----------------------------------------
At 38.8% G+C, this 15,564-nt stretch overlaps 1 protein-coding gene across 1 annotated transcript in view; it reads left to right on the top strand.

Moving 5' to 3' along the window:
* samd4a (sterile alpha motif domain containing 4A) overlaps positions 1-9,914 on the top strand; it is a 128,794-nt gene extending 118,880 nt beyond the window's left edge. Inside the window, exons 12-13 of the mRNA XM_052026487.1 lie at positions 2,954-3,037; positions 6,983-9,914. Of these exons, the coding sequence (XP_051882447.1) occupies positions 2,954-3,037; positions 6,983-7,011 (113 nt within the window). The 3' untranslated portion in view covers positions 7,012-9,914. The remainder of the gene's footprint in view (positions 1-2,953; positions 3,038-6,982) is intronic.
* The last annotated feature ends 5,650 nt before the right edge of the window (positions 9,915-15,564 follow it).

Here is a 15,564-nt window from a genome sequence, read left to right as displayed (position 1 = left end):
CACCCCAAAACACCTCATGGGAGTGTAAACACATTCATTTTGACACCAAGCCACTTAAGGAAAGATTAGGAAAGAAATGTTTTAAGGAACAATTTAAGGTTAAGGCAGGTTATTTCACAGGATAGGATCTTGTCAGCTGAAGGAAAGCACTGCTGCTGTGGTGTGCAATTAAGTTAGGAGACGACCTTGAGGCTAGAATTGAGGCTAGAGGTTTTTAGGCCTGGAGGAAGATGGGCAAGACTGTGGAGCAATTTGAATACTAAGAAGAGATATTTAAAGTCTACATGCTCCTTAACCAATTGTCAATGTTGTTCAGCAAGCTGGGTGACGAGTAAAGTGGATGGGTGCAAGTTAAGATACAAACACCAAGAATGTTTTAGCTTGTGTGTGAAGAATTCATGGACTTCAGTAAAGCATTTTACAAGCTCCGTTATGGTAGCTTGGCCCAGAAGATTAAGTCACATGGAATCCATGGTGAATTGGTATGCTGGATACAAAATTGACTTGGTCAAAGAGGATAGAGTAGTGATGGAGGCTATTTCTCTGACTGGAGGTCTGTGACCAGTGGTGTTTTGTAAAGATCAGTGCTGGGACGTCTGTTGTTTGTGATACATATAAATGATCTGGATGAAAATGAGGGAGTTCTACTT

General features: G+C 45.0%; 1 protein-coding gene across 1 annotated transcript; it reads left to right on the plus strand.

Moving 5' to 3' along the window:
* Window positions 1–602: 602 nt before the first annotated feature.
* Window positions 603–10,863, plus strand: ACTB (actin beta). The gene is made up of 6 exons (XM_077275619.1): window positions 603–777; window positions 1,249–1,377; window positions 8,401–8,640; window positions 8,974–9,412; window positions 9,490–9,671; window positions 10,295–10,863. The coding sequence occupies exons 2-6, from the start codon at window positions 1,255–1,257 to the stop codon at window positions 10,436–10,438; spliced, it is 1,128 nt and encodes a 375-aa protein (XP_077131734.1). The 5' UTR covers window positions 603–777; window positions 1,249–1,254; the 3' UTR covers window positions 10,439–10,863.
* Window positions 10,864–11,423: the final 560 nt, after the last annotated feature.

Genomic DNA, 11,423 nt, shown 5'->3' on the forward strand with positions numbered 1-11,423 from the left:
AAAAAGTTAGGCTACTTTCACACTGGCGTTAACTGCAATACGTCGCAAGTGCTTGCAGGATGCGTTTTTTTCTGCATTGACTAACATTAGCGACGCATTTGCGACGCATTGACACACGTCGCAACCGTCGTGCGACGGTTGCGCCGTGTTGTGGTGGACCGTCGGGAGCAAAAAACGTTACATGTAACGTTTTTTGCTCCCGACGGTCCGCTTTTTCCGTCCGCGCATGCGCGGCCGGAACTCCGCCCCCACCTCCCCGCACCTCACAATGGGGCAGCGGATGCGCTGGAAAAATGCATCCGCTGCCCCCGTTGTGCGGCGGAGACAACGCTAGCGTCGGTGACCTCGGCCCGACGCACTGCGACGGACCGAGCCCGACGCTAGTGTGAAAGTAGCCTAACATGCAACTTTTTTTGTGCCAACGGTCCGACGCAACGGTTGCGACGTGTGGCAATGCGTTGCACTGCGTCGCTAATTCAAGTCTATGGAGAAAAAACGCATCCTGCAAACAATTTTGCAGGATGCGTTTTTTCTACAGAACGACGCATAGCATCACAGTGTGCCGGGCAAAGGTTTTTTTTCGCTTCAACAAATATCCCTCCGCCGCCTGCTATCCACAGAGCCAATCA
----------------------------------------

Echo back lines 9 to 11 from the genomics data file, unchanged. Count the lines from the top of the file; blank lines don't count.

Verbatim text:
* Window positions 1–602: 602 nt before the first annotated feature.
* Window positions 603–10,863, plus strand: ACTB (actin beta). The gene is made up of 6 exons (XM_077275619.1): window positions 603–777; window positions 1,249–1,377; window positions 8,401–8,640; window positions 8,974–9,412; window positions 9,490–9,671; window positions 10,295–10,863. The coding sequence occupies exons 2-6, from the start codon at window positions 1,255–1,257 to the stop codon at window positions 10,436–10,438; spliced, it is 1,128 nt and encodes a 375-aa protein (XP_077131734.1). The 5' UTR covers window positions 603–777; window positions 1,249–1,254; the 3' UTR covers window positions 10,439–10,863.
* Window positions 10,864–11,423: the final 560 nt, after the last annotated feature.